Atomically phase-matched second-harmonic generation in a 2D crystal

Abstract

Second-harmonic generation (SHG) has found extensive applications from hand-held laser pointers to spectroscopic and microscopic techniques. Recently, some cleavable van der Waals (vdW) crystals have shown SHG arising from a single atomic layer, where the SH light elucidated important information such as the grain boundaries and electronic structure in these ultra-thin materials. However, despite the inversion asymmetry of the single layer, the typical crystal stacking restores inversion symmetry for even numbers of layers leading to an oscillatory SH response, drastically reducing the applicability of vdW crystals such as molybdenum disulfide (MoS2). Here, we probe the SHG generated from the noncentrosymmetric 3R crystal phase of MoS2. We experimentally observed quadratic dependence of second-harmonic intensity on layer number as a result of atomically phase-matched nonlinear dipoles in layers of the 3R crystal that constructively interfere. By studying the layer evolution of the A and B excitonic transitions in 3R-MoS2 using SHG spectroscopy, we also found distinct electronic structure differences arising from the crystal structure and the dramatic effect of symmetry and layer stacking on the nonlinear properties of these atomic crystals. The constructive nature of the SHG in this 2D crystal provides a platform to reliably develop atomically flat and controllably thin nonlinear media.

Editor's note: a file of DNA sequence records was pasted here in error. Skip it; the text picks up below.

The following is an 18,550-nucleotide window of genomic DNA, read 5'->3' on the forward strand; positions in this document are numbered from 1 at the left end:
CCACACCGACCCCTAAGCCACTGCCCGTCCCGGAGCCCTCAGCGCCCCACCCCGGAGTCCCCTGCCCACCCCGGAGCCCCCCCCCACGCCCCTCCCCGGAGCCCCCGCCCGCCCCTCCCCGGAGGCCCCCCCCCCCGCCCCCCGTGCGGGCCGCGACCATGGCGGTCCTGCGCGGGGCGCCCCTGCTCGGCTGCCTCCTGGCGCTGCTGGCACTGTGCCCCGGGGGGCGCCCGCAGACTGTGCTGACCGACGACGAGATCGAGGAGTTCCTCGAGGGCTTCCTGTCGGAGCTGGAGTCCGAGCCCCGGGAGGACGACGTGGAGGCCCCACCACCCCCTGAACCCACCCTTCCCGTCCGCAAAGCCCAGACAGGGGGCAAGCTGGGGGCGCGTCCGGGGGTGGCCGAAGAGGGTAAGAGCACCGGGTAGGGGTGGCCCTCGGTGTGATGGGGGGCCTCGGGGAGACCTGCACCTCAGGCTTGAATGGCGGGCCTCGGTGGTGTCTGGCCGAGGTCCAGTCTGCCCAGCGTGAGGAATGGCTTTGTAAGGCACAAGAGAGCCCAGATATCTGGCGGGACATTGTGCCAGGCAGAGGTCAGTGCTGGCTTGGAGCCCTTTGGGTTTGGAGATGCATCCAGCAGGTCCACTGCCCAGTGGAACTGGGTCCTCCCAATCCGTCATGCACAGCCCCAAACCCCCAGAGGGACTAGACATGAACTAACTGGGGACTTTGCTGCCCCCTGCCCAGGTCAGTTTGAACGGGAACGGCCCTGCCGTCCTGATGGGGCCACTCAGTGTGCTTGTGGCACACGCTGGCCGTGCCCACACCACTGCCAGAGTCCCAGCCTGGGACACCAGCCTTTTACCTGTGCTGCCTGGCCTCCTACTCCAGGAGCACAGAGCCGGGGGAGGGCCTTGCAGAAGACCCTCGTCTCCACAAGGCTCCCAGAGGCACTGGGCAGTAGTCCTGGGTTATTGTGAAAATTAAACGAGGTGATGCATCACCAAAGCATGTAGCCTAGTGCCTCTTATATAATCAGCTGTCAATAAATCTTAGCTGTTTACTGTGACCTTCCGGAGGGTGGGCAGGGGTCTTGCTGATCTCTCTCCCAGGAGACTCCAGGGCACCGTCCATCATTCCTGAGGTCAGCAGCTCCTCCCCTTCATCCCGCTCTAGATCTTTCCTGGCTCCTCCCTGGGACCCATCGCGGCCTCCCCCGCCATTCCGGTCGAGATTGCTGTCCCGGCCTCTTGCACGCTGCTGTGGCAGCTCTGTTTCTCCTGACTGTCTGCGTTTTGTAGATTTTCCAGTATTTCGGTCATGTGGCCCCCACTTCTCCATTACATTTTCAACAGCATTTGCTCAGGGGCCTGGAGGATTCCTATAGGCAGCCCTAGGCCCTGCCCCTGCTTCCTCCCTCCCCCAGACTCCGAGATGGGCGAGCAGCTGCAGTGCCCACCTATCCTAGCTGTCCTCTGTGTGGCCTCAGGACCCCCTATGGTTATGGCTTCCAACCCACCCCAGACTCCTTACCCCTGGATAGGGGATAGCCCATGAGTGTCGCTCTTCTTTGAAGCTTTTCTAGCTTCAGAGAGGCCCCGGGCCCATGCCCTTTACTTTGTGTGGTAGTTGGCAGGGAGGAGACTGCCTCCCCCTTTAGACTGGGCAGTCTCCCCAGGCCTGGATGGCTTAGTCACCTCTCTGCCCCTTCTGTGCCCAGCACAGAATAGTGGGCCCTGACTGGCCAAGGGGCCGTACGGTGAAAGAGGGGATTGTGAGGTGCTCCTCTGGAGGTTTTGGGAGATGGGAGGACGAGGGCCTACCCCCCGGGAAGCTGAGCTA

Introduction